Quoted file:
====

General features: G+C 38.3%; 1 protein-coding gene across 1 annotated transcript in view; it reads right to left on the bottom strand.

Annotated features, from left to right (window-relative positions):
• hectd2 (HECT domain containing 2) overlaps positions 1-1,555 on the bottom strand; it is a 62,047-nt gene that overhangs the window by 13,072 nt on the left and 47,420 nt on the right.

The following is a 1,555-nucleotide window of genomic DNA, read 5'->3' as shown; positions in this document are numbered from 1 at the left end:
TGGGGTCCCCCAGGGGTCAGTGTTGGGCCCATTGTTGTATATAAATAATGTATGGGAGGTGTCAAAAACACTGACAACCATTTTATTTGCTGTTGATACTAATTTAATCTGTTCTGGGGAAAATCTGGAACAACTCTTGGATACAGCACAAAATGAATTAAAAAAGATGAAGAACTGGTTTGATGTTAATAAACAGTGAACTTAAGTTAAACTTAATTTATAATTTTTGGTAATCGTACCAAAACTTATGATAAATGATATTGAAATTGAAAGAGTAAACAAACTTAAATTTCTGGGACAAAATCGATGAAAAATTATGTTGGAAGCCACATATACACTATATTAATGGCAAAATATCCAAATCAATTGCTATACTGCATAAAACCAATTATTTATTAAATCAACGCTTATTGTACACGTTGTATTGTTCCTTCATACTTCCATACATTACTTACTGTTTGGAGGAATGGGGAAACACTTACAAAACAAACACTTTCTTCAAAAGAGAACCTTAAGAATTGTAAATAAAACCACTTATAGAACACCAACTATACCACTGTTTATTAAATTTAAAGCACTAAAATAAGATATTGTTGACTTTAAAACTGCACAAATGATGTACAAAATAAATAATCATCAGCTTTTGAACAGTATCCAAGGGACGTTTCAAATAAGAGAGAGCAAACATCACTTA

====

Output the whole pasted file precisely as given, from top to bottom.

General features: G+C 38.3%; 1 protein-coding gene across 1 annotated transcript in view; it reads right to left on the bottom strand.

Annotated features, from left to right (window-relative positions):
• hectd2 (HECT domain containing 2) overlaps positions 1-1,555 on the bottom strand; it is a 62,047-nt gene that overhangs the window by 13,072 nt on the left and 47,420 nt on the right.

The following is a 1,555-nucleotide window of genomic DNA, read 5'->3' as shown; positions in this document are numbered from 1 at the left end:
TGGGGTCCCCCAGGGGTCAGTGTTGGGCCCATTGTTGTATATAAATAATGTATGGGAGGTGTCAAAAACACTGACAACCATTTTATTTGCTGTTGATACTAATTTAATCTGTTCTGGGGAAAATCTGGAACAACTCTTGGATACAGCACAAAATGAATTAAAAAAGATGAAGAACTGGTTTGATGTTAATAAACAGTGAACTTAAGTTAAACTTAATTTATAATTTTTGGTAATCGTACCAAAACTTATGATAAATGATATTGAAATTGAAAGAGTAAACAAACTTAAATTTCTGGGACAAAATCGATGAAAAATTATGTTGGAAGCCACATATACACTATATTAATGGCAAAATATCCAAATCAATTGCTATACTGCATAAAACCAATTATTTATTAAATCAACGCTTATTGTACACGTTGTATTGTTCCTTCATACTTCCATACATTACTTACTGTTTGGAGGAATGGGGAAACACTTACAAAACAAACACTTTCTTCAAAAGAGAACCTTAAGAATTGTAAATAAAACCACTTATAGAACACCAACTATACCACTGTTTATTAAATTTAAAGCACTAAAATAAGATATTGTTGACTTTAAAACTGCACAAATGATGTACAAAATAAATAATCATCAGCTTTTGAACAGTATCCAAGGGACGTTTCAAATAAGAGAGAGCAAACATCACTTA